The San Bernardino County Superior Court has made a finding of factual innocence in the case of former Chino Valley Unified School District teacher Roger Talley, whose heretofore successful career as an educator was cut short last year when he was accused of molesting one of his students at Walnut Avenue Elementary School.
The court has concluded there was no basis for that accusation.
The court’s ruling only partially diminishes the anguish and trauma Talley has weathered since February 9, 2012, when a sixth-grade student accused the fifth grade teacher of inappropriate touching. The district placed him on administrative leave at once and contacted the Chino Police Department. Detectives with that department, who did a cursory investigation of the matter and succeeded in having the student repeat the claim, arrested Talley on charges of lewd acts on a child.
Talley maintained his innocence but the matter devolved into a full-blown spectacle when parents of children attending the school began distributing photocopies of a newspaper report of his arrest.
In the meantime, the district attorney’s office reviewed the file on the Talley case prepared by the police department and undertook its own investigation, questioning the alleged victim, other students, teachers and parents. On February 27, 2012 deputy district attorney Jason Anderson concluded there were insufficient grounds to proceed against Talley in that there was “a lack of specificity” in the alleged victim’s description of what had occurred, that there was “no corroboration” of the alleged victim’s account and that any conceivable case lodged against Talley “could not be proven beyond reasonable doubt.”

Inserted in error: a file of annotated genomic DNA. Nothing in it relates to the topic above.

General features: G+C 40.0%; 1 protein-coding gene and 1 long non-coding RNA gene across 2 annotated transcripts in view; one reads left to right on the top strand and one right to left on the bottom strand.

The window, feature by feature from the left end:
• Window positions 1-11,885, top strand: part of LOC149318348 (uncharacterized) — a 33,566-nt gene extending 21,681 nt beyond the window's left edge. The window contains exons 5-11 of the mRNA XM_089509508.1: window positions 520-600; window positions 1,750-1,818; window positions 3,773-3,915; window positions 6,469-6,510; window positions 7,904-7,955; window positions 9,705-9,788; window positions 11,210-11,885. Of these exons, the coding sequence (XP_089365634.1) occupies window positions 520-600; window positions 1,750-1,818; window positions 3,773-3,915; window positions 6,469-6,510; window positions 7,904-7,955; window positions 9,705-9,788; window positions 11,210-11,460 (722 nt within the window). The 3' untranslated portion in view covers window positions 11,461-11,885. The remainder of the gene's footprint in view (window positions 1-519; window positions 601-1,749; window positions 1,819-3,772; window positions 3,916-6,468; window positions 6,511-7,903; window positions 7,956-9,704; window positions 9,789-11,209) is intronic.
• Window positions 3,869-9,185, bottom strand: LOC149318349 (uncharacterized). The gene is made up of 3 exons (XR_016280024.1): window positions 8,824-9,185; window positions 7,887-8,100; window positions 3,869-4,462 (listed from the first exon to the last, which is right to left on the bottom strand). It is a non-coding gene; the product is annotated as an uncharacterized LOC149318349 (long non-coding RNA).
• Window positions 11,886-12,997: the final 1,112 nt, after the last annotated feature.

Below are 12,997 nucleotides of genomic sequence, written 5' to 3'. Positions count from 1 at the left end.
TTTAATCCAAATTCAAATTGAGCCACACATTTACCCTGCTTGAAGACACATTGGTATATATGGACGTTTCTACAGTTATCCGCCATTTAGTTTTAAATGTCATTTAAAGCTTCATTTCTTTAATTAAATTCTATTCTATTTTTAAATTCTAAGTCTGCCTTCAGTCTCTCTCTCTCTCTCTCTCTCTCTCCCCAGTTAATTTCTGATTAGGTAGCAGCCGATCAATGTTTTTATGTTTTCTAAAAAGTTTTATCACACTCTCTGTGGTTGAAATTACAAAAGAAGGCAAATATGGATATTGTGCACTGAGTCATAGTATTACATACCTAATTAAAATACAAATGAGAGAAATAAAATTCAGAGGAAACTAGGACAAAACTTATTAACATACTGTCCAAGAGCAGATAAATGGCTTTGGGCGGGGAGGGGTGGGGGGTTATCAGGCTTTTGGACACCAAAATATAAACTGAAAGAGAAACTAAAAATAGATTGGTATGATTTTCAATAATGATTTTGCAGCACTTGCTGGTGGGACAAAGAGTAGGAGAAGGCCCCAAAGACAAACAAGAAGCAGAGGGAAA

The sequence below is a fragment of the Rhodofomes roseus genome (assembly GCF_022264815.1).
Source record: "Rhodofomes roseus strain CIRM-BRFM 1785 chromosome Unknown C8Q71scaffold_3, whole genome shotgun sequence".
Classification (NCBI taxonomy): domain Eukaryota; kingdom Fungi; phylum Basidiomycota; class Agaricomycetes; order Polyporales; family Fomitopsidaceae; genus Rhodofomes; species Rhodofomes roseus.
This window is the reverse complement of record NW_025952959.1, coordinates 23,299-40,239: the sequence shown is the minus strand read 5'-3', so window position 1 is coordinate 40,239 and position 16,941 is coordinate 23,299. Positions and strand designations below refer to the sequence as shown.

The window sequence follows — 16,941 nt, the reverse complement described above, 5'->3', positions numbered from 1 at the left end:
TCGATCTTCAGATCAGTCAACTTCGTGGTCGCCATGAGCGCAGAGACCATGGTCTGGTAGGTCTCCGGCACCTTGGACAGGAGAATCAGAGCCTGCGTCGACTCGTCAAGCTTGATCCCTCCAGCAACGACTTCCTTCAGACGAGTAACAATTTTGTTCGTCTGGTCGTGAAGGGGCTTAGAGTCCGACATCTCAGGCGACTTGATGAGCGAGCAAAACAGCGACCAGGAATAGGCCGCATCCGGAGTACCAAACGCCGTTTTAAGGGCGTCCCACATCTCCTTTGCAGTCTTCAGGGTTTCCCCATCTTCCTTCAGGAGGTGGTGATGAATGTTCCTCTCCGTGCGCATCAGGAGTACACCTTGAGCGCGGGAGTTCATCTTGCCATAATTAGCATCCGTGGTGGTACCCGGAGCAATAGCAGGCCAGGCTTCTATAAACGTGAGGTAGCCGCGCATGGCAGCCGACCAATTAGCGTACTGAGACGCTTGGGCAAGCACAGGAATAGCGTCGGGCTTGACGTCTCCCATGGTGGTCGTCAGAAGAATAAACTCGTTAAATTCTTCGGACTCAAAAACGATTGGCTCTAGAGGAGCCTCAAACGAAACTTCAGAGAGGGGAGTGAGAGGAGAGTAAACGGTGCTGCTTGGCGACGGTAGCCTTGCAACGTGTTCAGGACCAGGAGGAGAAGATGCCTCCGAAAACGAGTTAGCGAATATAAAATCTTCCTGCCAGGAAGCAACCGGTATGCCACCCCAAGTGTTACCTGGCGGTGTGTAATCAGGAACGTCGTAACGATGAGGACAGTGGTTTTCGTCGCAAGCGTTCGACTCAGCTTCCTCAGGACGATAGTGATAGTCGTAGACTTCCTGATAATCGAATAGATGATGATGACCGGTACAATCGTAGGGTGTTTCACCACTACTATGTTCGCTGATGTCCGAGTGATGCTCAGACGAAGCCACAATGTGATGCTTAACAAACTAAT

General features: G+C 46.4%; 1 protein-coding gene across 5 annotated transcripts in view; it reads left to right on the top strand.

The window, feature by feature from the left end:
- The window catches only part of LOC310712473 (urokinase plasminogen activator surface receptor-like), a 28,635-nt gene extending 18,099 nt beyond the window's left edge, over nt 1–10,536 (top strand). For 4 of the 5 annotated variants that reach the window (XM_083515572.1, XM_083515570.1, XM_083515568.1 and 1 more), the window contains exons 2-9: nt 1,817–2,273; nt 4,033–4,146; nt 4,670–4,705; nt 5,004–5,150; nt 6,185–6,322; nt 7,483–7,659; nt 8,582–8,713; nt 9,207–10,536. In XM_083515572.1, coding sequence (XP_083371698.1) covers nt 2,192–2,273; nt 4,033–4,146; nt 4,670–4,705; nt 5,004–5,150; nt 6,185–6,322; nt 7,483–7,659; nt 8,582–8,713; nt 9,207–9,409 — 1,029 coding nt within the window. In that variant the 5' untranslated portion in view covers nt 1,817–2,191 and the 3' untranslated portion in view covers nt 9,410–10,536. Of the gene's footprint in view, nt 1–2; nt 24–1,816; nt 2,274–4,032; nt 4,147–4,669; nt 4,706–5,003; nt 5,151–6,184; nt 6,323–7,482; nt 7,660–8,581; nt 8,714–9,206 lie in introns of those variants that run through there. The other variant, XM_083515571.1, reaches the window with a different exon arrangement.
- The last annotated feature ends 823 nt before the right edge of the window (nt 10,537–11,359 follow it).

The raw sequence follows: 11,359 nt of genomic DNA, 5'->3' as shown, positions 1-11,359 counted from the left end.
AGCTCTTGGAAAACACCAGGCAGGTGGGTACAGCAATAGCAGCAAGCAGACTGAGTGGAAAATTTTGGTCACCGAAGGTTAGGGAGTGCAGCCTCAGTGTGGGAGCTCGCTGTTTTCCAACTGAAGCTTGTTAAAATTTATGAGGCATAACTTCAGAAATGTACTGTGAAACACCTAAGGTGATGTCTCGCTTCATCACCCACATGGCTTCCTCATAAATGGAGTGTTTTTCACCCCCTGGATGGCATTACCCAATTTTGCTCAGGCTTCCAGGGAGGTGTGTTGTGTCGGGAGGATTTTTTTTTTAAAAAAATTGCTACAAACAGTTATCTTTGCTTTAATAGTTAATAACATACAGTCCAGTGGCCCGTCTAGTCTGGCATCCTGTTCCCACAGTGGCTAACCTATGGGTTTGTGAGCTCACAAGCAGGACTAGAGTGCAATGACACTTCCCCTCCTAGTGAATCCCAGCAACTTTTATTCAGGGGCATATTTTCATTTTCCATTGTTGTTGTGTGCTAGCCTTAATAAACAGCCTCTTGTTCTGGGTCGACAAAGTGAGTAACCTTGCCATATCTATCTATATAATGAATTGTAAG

Nevertheless, with the atmosphere of rumor and accusation that persisted at Walnut Avenue Elementary and the hostility toward the school administration and Talley being voiced by some parents, the district resisted reinstating Talley and said that it was proceeding with its own investigation.
Though he had the backing of the Associated Chino Teachers, that organization limited to $20,000 the amount of money it would provide toward the legal effort to clear him and allow him to return to work. In April 2012, Talley acceded to resigning his teaching position. Tally, who began with the , in 2002 and was named Teacher of the Year at El Rancho Elementary School in 2004-05, has not worked as a school teacher since that time.
Talley retained attorney Marc Grossman, whose law firm filed a petition with the San Bernardino County Superior Court, seeking a review of the entire affair and a declaration of factual innocence
On July 5, the court entered a ruling of factual innocence relating to Talley.
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